The Test of the Golden Rule

The Test of The Golden Rule

Do to others as you would have them do to you.  Jesus (Luke 6:31) 

Yesterday my daughter dropped her wallet in a Target parking lot at midday while trying to load her purchases and two little girls into her car.  By the time she had returned home, realized it was missing, retraced her steps, talked to Target security, had them verify from their cameras she placed it in her coat pocket at check out, and finally called her credit card company, whoever found the wallet already had two charges on her card, including pumping $75 worth of gasoline into the behemoth they had to be driving.

People who have no sensitivity to the Golden Rule, i.e. can’t put themselves in the shoes of someone who loses a wallet and have the common courtesy to seek to find its rightful owner, really baffle me.  Now I’ll admit my initial reaction to hearing about this person without a conscience really made me mad.  Ironically it triggered something in me that caused me to violate a golden teaching of Jesus myself by cursing that person rather than blessing them.  (Matthew 5:44) It is true that the anger of man seldom produces the righteousness of God and it always amazes me how quickly one can become a Pharisee. (James 1:20)

I am genuinely puzzled however as to what kind of person would have such a disregard for the Golden Rule.  Most commonly defined as “doing to others as you would have them do to you” and epitomized by Jesus’ command to “love your neighbor as yourself” the so called Golden Rule is not just unique to Judeo-Christian teaching.  It is a bedrock ethic of human relationship that is found in every other world religion including Islam, Hinduism, Buddhism, Confucianism, Taoism and Zoroastrianism.

Who is this person and where could they possibly be from?  Sadly they must not have had a mamma who instilled some moral values in them and taught them right from wrong?  And if they did, it’s even sadder to think they are breaking their mamma’s heart right now.  I don’t think they could have grown up in a small town.  For the most part honesty and neighborly values permeate rural communities.   Lyrics from the country song “Where I Come From” tout those enviable benefits of growing up in a little town. “See that door right there, man, I swear that it ain’t never been locked and I guarantee that it never will.”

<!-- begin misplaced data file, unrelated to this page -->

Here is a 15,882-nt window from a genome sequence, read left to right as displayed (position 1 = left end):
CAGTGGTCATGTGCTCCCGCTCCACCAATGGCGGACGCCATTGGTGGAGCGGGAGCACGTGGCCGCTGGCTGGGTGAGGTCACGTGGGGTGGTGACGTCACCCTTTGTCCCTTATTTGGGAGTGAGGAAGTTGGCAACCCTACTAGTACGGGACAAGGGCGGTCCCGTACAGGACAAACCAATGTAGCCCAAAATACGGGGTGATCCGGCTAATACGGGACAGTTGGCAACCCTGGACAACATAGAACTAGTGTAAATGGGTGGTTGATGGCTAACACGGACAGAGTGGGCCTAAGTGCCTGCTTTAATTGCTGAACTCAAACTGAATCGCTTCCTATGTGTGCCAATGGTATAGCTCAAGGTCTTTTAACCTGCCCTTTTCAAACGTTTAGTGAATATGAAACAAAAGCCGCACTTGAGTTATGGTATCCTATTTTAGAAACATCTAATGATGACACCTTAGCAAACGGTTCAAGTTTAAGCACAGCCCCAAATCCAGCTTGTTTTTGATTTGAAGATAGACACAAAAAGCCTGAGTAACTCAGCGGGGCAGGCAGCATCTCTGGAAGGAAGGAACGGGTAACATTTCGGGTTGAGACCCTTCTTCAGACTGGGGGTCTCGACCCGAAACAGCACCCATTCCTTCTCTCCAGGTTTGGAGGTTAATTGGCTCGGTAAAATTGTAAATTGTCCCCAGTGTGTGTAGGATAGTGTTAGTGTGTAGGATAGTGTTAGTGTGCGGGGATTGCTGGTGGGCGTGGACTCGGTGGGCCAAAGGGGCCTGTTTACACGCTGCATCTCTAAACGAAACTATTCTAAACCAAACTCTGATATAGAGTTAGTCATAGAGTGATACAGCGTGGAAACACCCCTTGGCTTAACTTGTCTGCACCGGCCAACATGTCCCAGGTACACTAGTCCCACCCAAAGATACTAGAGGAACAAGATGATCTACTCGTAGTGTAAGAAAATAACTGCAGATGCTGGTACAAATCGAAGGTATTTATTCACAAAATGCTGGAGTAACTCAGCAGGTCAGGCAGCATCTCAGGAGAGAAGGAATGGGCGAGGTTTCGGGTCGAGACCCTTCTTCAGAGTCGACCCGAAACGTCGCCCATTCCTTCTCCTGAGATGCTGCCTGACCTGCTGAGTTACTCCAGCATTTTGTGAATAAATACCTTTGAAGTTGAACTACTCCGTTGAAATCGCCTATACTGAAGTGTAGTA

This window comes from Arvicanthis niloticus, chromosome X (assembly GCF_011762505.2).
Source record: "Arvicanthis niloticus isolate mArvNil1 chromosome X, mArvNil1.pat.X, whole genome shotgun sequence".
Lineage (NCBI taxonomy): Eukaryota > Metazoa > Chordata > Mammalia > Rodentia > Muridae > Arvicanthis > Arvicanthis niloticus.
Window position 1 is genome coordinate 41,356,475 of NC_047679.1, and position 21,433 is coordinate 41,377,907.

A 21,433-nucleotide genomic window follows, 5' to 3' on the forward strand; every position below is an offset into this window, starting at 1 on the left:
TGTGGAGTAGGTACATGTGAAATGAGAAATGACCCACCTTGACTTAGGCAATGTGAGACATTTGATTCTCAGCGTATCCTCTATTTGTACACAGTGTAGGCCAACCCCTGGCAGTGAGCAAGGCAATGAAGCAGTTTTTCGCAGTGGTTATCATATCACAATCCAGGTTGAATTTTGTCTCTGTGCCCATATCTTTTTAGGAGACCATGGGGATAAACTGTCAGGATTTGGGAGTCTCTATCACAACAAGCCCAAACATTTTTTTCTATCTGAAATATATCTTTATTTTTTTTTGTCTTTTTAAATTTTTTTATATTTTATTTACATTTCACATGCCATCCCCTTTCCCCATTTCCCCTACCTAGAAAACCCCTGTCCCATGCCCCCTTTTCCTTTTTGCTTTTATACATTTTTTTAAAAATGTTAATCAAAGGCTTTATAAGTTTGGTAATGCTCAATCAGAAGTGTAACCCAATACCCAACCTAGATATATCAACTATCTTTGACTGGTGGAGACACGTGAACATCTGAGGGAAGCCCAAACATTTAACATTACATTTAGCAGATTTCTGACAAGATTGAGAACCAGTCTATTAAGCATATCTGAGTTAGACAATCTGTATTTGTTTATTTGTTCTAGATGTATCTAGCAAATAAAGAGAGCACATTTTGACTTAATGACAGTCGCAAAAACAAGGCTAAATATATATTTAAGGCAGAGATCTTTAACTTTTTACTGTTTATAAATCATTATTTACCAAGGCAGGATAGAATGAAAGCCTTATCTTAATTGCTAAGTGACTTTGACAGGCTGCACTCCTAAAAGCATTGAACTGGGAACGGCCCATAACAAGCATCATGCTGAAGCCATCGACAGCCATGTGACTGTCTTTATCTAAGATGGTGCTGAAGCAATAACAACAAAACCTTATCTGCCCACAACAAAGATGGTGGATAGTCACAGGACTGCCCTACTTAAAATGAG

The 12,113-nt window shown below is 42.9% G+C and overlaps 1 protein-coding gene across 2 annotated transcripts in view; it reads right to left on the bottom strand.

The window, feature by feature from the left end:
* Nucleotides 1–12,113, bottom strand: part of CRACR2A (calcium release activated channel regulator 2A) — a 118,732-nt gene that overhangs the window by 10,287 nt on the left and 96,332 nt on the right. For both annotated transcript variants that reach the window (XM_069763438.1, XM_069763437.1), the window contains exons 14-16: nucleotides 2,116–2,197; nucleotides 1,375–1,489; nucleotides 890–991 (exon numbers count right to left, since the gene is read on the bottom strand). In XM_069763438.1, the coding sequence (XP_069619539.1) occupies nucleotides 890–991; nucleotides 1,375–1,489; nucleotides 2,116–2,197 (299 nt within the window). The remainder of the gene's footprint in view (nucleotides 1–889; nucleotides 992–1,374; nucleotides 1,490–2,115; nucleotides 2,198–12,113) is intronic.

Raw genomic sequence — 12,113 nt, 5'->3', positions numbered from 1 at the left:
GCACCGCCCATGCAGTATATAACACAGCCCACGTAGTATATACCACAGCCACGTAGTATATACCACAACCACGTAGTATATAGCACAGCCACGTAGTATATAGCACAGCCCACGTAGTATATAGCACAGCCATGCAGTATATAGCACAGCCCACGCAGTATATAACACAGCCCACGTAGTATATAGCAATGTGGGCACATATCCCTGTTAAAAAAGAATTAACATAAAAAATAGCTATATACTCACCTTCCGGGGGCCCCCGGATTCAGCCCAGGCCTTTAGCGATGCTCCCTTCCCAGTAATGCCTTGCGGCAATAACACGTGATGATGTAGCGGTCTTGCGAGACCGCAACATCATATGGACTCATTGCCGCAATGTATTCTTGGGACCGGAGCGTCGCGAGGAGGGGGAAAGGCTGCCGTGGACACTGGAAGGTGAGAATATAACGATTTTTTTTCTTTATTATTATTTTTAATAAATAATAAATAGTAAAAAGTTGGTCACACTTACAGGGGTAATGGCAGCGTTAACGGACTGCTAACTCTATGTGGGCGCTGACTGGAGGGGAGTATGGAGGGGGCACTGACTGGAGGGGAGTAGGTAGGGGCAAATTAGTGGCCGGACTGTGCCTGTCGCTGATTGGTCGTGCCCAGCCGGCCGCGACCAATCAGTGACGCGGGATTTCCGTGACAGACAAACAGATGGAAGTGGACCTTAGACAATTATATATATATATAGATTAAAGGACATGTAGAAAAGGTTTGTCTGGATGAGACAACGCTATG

So, that means our thief, somehow devoid of a religious conscience or moral rectitude, likely grew up in a dog-eat-dog neighborhood of a large city.  It’s possible.  Maybe they have been ripped off so many times themselves that they feel the world owes them a living.  Perhaps, to complicate matters, they have fallen on hard times.  Is all of that reason enough however to victimize a complete stranger?  It is puzzling.

Another scenario could be that they are living under the curse of some self inflicted addiction.  Maybe their midday stupor or desperation for another fix convinced them the wallet was a fortuitous gift enabling them move on to their next appointment with the Devil.  Who knows?

One would think that at a minimum, at least the Silver Rule would apply – “One should not treat others in ways that one would not like to be treated.”  I’ve heard even irreligious people talk with some reverence about good karma and bad karma or make reference to the old saying “what goes around comes around.”  But I guess, bottom line, when someone is without a conscious or driven by desperation, all reason goes out the window.

Maybe our thief is a teenager, captivated by the foolishness of youth, when rational thought is at a premium, and on a lark they just decided to set out on a spending spree.  Could be, now that seems possible although what teenager would be caught driving something that is so big it takes $75 to fill the gas tank?

Ultimately I’ve realized that my ruminations of who this person is or where they come from are exercises in futility unless I adhere to the Golden Rule myself.  One of the biggest tests in applying the Golden Rule is when it must be directed toward those who break it. 

The test of the Golden Rule is in how a person chooses to apply it.  The rule was given as a measure of one’s own life rather than to measure the life of another.  Whenever we point the finger at Golden Rule breakers there are three fingers pointing back at us.  And that means we must seek to treat them the way we would like to be treated if we were them.

Truth be told, no one, including myself is guiltless of unkind and mean spirited actions at one time or another.  In those situations I would want prayer for a revelation of God’s love that would lead me to repentance.  I would want mercy extended to me in my brokenness.  And I would want God to change my heart and offer me His hope for a better life.  I would want to discover God’s blessings and be delivered from every curse.

Watch out, Golden Rule breakers in your life just might be a test to stretch you in applying the Golden Rule to yourself!

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